We chat to Yael Cass from The Joint
Can you tell us briefly about the history of The Joint, when and how it began?
The Joint, or JDC as it’s called in America, was founded during World War 1, when U.S. Ambassador to Turkey Henry Morgenthau, Sr. wired New York to prominent Jewish philanthropist Jacob Schiff to ask for money to help Jews suffering in Ottoman Palestine. We were the first Jewish organisation in America to give large-scale funding for international relief. World War 1 left in its wake the seeds of many additional catastrophes – pogroms, health epidemics, famine, revolution, and economic ruin – and JDC played a major role in sustaining Jews in Palestine and rebuilding the devastated communities of Eastern Europe and beyond.
How long have you been the Director there, and what makes you passionate about the work you do?
I was appointed as the Victorian Director for The Joint Australia in November 2017. Growing up in Israel and living through several wars and serving in the IDF, I learnt the meaning of “Kol Israel arevim ze la ze” – we are all connected, responsible for our mutual destiny and taking care of each other in times of trouble. This notion is a fundamental value in the Jewish tradition and assists in invigorating Israeli society and other Jewish communities around the world including ours, here in Melbourne. It is a notion that gives hope, strength and a sense of security. The main mission of the Joint is to save Jewish lives and build Jewish life. Unfortunately, there are still many countries in our world where poor elderly Jews are in need, living on as little as $2 a day. The Joint eases their burden and provides hope and care for those suffering Jews, because we are connected, because we care. There is a sense of comfort in knowing that if things get worse there will always be someone who cares. I am happy I can be part of this great mission. This is what drives me forward.
Why do you think it’s important for people to record their family history? How does it impact on future generations and the community?
I keep hearing people who lost loved ones say: “I wish I had asked my dad/mum or a grandparent more about his/her life”. I interviewed my grandpa when I was 15 for a school project. I could see the benefits of this work, the impact it made and the value it brought to the entire family and the wider community after he passed away. My kids, who never met my grandpa, had a chance to hear his voice and listen to his stories about pioneering life in the land of Israel at the time of the British Occupation, first hand, live, not from a secondary source. As human beings we seek connections, roots, and a sense of community. These stories bond us and in part form the community we are today. It is important to learn the lessons of the past for a better future. To assist generations to come to have the same sense of community, to be connected to their roots, it is important not to forget the past.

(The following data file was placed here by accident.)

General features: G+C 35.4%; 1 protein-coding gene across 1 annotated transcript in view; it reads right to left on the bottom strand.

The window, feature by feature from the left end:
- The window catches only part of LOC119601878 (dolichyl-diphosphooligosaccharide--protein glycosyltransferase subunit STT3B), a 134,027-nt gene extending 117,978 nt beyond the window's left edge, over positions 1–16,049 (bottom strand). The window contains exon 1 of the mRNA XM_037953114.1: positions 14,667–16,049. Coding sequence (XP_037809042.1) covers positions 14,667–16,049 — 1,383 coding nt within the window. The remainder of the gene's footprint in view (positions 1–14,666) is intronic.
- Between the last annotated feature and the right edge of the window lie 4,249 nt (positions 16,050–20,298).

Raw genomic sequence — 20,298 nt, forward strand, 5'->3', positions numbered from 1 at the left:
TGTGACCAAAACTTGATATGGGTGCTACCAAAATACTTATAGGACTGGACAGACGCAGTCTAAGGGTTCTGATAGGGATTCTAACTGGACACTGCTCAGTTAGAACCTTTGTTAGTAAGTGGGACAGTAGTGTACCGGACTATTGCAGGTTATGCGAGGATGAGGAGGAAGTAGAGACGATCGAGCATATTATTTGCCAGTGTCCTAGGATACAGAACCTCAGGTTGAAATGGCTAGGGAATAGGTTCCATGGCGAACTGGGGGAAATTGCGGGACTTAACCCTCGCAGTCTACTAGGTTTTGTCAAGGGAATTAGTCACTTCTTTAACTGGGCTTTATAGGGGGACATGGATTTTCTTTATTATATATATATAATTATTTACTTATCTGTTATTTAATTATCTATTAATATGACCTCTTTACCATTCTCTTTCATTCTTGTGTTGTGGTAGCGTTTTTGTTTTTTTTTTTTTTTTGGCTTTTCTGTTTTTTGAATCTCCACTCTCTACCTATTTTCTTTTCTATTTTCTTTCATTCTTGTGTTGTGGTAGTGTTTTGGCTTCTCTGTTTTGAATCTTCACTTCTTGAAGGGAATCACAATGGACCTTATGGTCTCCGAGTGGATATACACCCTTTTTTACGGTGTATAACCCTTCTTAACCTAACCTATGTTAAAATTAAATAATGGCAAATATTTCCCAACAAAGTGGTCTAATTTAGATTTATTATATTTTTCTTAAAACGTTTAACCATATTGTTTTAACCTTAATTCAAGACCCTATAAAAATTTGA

At the Open Day, visitors will have the opportunity to try and identify anonymous faces in photographs from the 40s and 50s. Where did the collection of photos come from?
The photos come from the Joint’s Global Archives. With records of activity of the Joint in over 90 countries dating from 1914 to the present, our Archives are an extraordinary and unique treasure for those who want to understand modern Jewish history. Our photo collection, as an example, includes over 100,000 photographs documenting the organisation’s global work. The photographs for this open day relate to The Joint’s assistance to European Jewish refugees during the World War 2 era who emigrated to Australia.
The Open Day will be all about people recording and exploring their roots. What sort of discoveries do you expect to be made on the Open Day?
I am hoping that families will come together to the Museum and learn new things about their journey to Australia or their roots. Unfortunately, not many of the adults who immigrated to Australia after WW2 are with us today. Those who were children at the time may not remember the journey or the process of emigration and immigration in detail. I hope that those people will have a chance to connect some dots, to fill some gaps in their life journey. Some of the photos we will exhibit will reveal a piece of the journey that I am not sure many remember or are aware of. I wish that visitors of the open day will help us identify family members and/or friends on the anonymous photos. In searching and discovering their roots, they enrich our history as an organisation and underscore our connectedness.
What are you most looking forward to on the Open Day?
To meet the community – seniors, families, and young people – and to see how people come together to discover their roots. In that, we will build community together and learn more about how The Joint contributed to the marvellous Jewish community here in Australia. The day will provide engaging and interesting activities from exploring the Jewish Museum collection, identifying people in photos taken 40’s and 50’s, and an impressive panel discussion exploring the history of our community and its future and the future of other Jewish communities around the world.
Thanks for the chat, Yael. For more information about the Open Day, click here.